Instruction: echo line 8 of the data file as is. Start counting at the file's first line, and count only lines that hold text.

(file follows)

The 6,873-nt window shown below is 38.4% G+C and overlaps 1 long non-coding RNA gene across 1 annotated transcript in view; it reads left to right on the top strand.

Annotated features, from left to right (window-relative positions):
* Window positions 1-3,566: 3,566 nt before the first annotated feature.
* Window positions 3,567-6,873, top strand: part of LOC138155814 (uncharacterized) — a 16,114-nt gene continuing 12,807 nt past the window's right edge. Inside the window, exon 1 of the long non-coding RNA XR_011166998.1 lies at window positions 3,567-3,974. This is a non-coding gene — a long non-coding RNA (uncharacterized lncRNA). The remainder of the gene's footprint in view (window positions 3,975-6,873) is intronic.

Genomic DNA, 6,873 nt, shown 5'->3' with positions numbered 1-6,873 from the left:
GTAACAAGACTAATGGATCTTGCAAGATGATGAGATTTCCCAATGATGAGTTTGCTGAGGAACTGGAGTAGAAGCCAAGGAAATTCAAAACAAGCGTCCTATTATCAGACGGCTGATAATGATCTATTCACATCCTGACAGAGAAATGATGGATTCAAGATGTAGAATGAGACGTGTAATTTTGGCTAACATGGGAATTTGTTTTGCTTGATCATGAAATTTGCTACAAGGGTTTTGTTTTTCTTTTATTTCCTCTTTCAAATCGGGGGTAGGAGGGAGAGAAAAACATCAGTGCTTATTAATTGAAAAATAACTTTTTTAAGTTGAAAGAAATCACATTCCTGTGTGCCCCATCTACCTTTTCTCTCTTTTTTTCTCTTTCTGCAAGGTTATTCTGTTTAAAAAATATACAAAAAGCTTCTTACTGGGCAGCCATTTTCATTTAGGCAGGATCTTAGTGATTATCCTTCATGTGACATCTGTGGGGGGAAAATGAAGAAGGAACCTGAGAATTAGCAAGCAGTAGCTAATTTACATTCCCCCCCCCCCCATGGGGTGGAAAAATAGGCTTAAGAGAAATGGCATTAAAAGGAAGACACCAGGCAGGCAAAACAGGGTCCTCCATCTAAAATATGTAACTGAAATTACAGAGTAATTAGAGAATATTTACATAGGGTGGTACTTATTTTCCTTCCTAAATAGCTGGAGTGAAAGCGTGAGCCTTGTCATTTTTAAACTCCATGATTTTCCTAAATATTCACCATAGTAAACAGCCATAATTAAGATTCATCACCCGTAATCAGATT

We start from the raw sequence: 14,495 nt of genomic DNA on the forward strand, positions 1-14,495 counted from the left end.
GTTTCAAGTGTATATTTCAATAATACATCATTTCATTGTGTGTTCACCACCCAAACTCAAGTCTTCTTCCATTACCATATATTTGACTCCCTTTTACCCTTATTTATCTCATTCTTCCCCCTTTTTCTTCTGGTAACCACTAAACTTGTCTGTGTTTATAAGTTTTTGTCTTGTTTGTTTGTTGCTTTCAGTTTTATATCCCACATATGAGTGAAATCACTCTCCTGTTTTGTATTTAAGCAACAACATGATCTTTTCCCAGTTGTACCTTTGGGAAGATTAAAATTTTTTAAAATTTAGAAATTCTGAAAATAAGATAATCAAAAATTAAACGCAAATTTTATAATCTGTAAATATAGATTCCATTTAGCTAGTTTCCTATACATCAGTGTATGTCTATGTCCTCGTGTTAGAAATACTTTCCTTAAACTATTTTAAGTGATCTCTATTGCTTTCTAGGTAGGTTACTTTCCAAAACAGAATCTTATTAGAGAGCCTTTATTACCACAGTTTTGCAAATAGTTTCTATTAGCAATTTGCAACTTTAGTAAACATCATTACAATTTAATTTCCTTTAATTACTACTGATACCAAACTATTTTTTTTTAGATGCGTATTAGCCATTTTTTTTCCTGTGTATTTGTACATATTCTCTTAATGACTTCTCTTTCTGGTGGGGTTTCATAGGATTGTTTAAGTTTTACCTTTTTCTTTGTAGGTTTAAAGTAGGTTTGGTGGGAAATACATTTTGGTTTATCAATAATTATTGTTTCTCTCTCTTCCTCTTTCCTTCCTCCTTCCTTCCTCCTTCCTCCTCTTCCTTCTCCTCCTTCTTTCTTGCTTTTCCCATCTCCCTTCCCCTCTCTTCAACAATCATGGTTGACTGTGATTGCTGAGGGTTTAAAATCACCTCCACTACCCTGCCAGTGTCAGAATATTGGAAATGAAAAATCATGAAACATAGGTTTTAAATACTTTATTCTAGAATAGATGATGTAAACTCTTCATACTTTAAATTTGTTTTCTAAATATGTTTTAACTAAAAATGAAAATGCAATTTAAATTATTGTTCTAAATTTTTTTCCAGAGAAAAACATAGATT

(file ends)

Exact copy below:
GTTTCAAGTGTATATTTCAATAATACATCATTTCATTGTGTGTTCACCACCCAAACTCAAGTCTTCTTCCATTACCATATATTTGACTCCCTTTTACCCTTATTTATCTCATTCTTCCCCCTTTTTCTTCTGGTAACCACTAAACTTGTCTGTGTTTATAAGTTTTTGTCTTGTTTGTTTGTTGCTTTCAGTTTTATATCCCACATATGAGTGAAATCACTCTCCTGTTTTGTATTTAAGCAACAACATGATCTTTTCCCAGTTGTACCTTTGGGAAGATTAAAATTTTTTAAAATTTAGAAATTCTGAAAATAAGATAATCAAAAATTAAACGCAAATTTTATAATCTGTAAATATAGATTCCATTTAGCTAGTTTCCTATACATCAGTGTATGTCTATGTCCTCGTGTTAGAAATACTTTCCTTAAACTATTTTAAGTGATCTCTATTGCTTTCTAGGTAGGTTACTTTCCAAAACAGAATCTTATTAGAGAGCCTTTATTACCACAGTTTTGCAAATAGTTTCTATTAGCAATTTGCAACTTTAGTAAACATCATTACAATTTAATTTCCTTTAATTACTACTGATACCAAACTATTTTTTTTTAGATGCGTATTAGCCATTTTTTTTCCTGTGTATTTGTACATATTCTCTTAATGACTTCTCTTTCTGGTGGGGTTTCATAGGATTGTTTAAGTTTTACCTTTTTCTTTGTAGGTTTAAAGTAGGTTTGGTGGGAAATACATTTTGGTTTATCAATAATTATTGTTTCTCTCTCTTCCTCTTTCCTTCCTCCTTCCTTCCTCCTTCCTCCTCTTCCTTCTCCTCCTTCTTTCTTGCTTTTCCCATCTCCCTTCCCCTCTCTTCAACAATCATGGTTGACTGTGATTGCTGAGGGTTTAAAATCACCTCCACTACCCTGCCAGTGTCAGAATATTGGAAATGAAAAATCATGAAACATAGGTTTTAAATACTTTATTCTAGAATAGATGATGTAAACTCTTCATACTTTAAATTTGTTTTCTAAATATGTTTTAACTAAAAATGAAAATGCAATTTAAATTATTGTTCTAAATTTTTTTCCAGAGAAAAACATAGATT